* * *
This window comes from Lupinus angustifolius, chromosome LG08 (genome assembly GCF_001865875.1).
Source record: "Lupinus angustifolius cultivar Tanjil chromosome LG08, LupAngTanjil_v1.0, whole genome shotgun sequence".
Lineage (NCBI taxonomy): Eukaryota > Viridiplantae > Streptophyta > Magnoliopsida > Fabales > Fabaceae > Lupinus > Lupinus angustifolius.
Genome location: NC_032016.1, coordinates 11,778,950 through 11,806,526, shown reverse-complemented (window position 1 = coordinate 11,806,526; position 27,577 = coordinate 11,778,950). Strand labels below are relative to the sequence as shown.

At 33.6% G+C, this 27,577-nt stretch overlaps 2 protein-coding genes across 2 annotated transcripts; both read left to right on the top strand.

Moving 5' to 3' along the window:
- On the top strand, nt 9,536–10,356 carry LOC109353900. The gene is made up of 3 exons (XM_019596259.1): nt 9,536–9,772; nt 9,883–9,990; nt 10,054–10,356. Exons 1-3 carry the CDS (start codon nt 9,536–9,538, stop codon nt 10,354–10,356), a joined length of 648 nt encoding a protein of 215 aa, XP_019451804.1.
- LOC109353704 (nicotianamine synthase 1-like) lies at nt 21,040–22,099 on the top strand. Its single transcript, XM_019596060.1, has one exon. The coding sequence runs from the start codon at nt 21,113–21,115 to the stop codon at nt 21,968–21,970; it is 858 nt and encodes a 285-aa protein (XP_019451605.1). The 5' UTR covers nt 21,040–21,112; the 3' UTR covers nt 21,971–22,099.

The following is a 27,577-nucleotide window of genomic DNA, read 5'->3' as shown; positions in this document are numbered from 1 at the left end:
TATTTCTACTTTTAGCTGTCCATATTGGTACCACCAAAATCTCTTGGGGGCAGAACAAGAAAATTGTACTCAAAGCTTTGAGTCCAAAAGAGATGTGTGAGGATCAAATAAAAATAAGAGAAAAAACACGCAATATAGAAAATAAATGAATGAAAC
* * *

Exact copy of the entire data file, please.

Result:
This window comes from Lupinus angustifolius, chromosome LG08 (genome assembly GCF_001865875.1).
Source record: "Lupinus angustifolius cultivar Tanjil chromosome LG08, LupAngTanjil_v1.0, whole genome shotgun sequence".
Lineage (NCBI taxonomy): Eukaryota > Viridiplantae > Streptophyta > Magnoliopsida > Fabales > Fabaceae > Lupinus > Lupinus angustifolius.
Genome location: NC_032016.1, coordinates 11,778,950 through 11,806,526, shown reverse-complemented (window position 1 = coordinate 11,806,526; position 27,577 = coordinate 11,778,950). Strand labels below are relative to the sequence as shown.

At 33.6% G+C, this 27,577-nt stretch overlaps 2 protein-coding genes across 2 annotated transcripts; both read left to right on the top strand.

Moving 5' to 3' along the window:
- On the top strand, nt 9,536–10,356 carry LOC109353900. The gene is made up of 3 exons (XM_019596259.1): nt 9,536–9,772; nt 9,883–9,990; nt 10,054–10,356. Exons 1-3 carry the CDS (start codon nt 9,536–9,538, stop codon nt 10,354–10,356), a joined length of 648 nt encoding a protein of 215 aa, XP_019451804.1.
- LOC109353704 (nicotianamine synthase 1-like) lies at nt 21,040–22,099 on the top strand. Its single transcript, XM_019596060.1, has one exon. The coding sequence runs from the start codon at nt 21,113–21,115 to the stop codon at nt 21,968–21,970; it is 858 nt and encodes a 285-aa protein (XP_019451605.1). The 5' UTR covers nt 21,040–21,112; the 3' UTR covers nt 21,971–22,099.

The following is a 27,577-nucleotide window of genomic DNA, read 5'->3' as shown; positions in this document are numbered from 1 at the left end:
TATTTCTACTTTTAGCTGTCCATATTGGTACCACCAAAATCTCTTGGGGGCAGAACAAGAAAATTGTACTCAAAGCTTTGAGTCCAAAAGAGATGTGTGAGGATCAAATAAAAATAAGAGAAAAAACACGCAATATAGAAAATAAATGAATGAAAC